Posted by: Tom Leinster on January 21, 2014 5:34 PM | Permalink | Reply to this

Re: Hilarious Takedown of Bonkers Maths in Top Psychology Journal

including some things so incredibly basic that you might not think of them at first — e.g. making sure that the variables actually, you know, mean something

Well, that’s one of the parts of mathematics that my freshman calculus students have the hardest time understanding.

Posted by: Mike Shulman on January 21, 2014 7:16 PM | Permalink | Reply to this

Re: Hilarious Takedown of Bonkers Maths in Top Psychology Journal

This was covered back in September by RetractionWatch: Fredrickson-Losada “positivity ratio” paper partially withdrawn. (Why is the Guardian only noticing it now?). The “withdrawal” is vague on exactly what is being withdrawn and they bring in Brown and Sokal to comment on this issue.

Posted by: RodMcGuire on January 21, 2014 6:43 PM | Permalink | Reply to this

Re: Hilarious Takedown of Bonkers Maths in Top Psychology Journal

Why is the Guardian only noticing it now?

I don’t know that they are only noticing it now. The journalists involved may have noticed it months ago, and have spent the time in between researching and writing what is, after all, a longish article with no particular urgency to it. But I can only guess.

Also, I made a mistake: it’s not actually the Guardian but the Observer (which is essentially the Sunday version of the Guardian). I’ll correct my post. If it appeared as a magazine rather than newspaper article, that would again suggest a less hurried timeframe.

Posted by: Tom Leinster on January 21, 2014 6:58 PM | Permalink | Reply to this

Re: Hilarious Takedown of Bonkers Maths in Top Psychology Journal

Like Rod, I remember seeing this on Retraction Watch last fall, erm, I mean, autumn.

I see that the article is by Andrew Anthony. Hence it may be playing out against a background context of a certain cadre of journalists at Graun+Obs who delight in what Stefan Collini has cattily termed “«No Bullshit» bullshit”. I suspect someone sent Francis Wheen or Nick Cohen an email and it got sent onto Anthony.

Generally speaking, I’m not a fan of journalists in Britain castigating obvious nonsense when I suspect they could easily be persuaded to castigate what I do as jargon ridden nonsense. (And not just me: category theory in linguistics, anyone?)

That said, the positivity ratio does sound atrocious, and kudos to Nick Brown. Since he’s a mature student, I’m sure he had more self-confidence about questioning the transparent vestments of the hegemon than the average master’s student. It’s also interesting that Brown’s been involved with or has been reading up on the Stapel expose which is also mentioned in the Observer piece.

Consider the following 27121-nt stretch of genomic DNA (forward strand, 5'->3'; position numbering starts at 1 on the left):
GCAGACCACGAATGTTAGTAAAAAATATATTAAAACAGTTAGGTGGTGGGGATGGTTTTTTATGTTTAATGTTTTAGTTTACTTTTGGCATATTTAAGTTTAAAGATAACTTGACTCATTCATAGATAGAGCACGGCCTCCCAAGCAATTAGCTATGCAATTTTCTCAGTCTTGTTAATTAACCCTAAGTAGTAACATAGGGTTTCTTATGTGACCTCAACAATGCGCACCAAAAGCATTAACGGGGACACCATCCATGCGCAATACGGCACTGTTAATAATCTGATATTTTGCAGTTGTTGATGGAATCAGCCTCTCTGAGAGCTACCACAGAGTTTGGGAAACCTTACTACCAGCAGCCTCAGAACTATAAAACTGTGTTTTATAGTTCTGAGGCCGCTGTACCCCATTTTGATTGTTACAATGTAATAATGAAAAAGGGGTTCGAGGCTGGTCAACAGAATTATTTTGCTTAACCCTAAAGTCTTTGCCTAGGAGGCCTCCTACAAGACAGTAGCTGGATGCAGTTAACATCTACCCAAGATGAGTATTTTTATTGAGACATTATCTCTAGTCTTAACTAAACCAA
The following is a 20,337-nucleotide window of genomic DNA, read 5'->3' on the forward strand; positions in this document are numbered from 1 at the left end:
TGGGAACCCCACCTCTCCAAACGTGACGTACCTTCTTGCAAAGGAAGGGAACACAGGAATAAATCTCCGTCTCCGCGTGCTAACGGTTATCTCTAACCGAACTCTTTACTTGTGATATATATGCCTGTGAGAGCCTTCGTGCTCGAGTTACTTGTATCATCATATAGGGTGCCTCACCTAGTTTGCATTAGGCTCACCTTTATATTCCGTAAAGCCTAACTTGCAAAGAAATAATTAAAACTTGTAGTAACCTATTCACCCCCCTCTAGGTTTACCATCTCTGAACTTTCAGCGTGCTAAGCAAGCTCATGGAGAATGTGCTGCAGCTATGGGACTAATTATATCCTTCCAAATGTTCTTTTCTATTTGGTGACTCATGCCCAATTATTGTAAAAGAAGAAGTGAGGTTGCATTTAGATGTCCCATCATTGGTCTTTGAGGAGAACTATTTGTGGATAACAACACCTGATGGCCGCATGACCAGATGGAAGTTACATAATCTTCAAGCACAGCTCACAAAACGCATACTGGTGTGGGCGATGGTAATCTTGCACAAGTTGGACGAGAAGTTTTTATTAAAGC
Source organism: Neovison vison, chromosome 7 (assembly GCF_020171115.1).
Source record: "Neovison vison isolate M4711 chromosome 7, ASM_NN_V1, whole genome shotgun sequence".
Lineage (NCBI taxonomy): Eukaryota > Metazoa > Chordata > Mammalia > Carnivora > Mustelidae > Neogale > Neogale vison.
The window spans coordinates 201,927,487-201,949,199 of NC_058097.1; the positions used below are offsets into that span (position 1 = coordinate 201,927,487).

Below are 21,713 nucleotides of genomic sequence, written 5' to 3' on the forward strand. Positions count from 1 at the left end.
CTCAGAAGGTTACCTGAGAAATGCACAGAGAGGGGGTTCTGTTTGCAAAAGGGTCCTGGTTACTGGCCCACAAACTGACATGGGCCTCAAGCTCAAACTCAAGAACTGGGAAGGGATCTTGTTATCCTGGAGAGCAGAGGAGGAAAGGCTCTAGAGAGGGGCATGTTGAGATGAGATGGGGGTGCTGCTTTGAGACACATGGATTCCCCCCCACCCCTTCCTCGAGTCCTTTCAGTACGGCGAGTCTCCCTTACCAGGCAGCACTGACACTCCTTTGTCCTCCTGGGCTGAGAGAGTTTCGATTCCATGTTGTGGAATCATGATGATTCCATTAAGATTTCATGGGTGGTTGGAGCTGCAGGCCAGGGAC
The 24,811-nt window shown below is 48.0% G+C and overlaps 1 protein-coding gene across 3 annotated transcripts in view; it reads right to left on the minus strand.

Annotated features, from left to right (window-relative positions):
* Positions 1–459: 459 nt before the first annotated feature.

Posted by: Yemon Choi on January 21, 2014 8:17 PM | Permalink | Reply to this

Re: Hilarious Takedown of Bonkers Maths in Top Psychology Journal

category theory in linguistics, anyone?

Not sure what you mean. Is there something about this which is inherently jargon-ridden nonsense, or do you have something specific in mind?

I am not in a position to say whether Lambek’s thoughts on linguistics (for instance) are jargon-ridden nonsense. As a start, I’ll refer to Wikipedia.

Posted by: Todd Trimble on January 21, 2014 8:31 PM | Permalink | Reply to this

Re: Hilarious Takedown of Bonkers Maths in Top Psychology Journal

Is there something about this which is inherently jargon-ridden nonsense, or do you have something specific in mind?

Not at all, Todd! sorry if it came across that way. My point is that I imagine Andrew Anthony and his ilk, on a different day with different weather, lambasting that as as being waffle-and-claptrap. The Collini article, ostensibly a review of Christopher Hitchens’s book on Orwell, might make the point better.

Posted by: Yemon Choi on January 21, 2014 8:52 PM | Permalink | Reply to this

Re: Hilarious Takedown of Bonkers Maths in Top Psychology Journal

Oh, now I understand what you were saying, Yemon! Sorry, it took me quite a few rereadings to get to that point. Strange lapse on my part, I guess (I could explain what happened, but it wouldn’t be interesting).

But has this cadre ever exhibited such a tendency, of castigating stuff that strike them as jargon-ridden nonsense but has in fact true intellectual weight? I think we’re getting into some tricky territory. For example, there is quite a lot that comes under the broad heading of post-modernism or post-structuralism that certainly carries an air of profundity, lampooned in fact by Sokal, that one might wonder about. If this cadre were to hold that type of jargon under a lamp, I for one would continue reading with interest. (For all I know they have; I’m not a regular reader of the Guardian/Observer.)

Posted by: Todd Trimble on January 23, 2014 2:58 AM | Permalink | Reply to this

Re: Hilarious Takedown of Bonkers Maths in Top Psychology Journal

I’m still not sure what you mean, Yemon. I know nothing about this journalist, or indeed his “ilk”. Is there something you’d criticize about the specific article I linked to?

Posted by: Tom Leinster on January 21, 2014 9:17 PM | Permalink | Reply to this

Re: Hilarious Takedown of Bonkers Maths in Top Psychology Journal

Hi,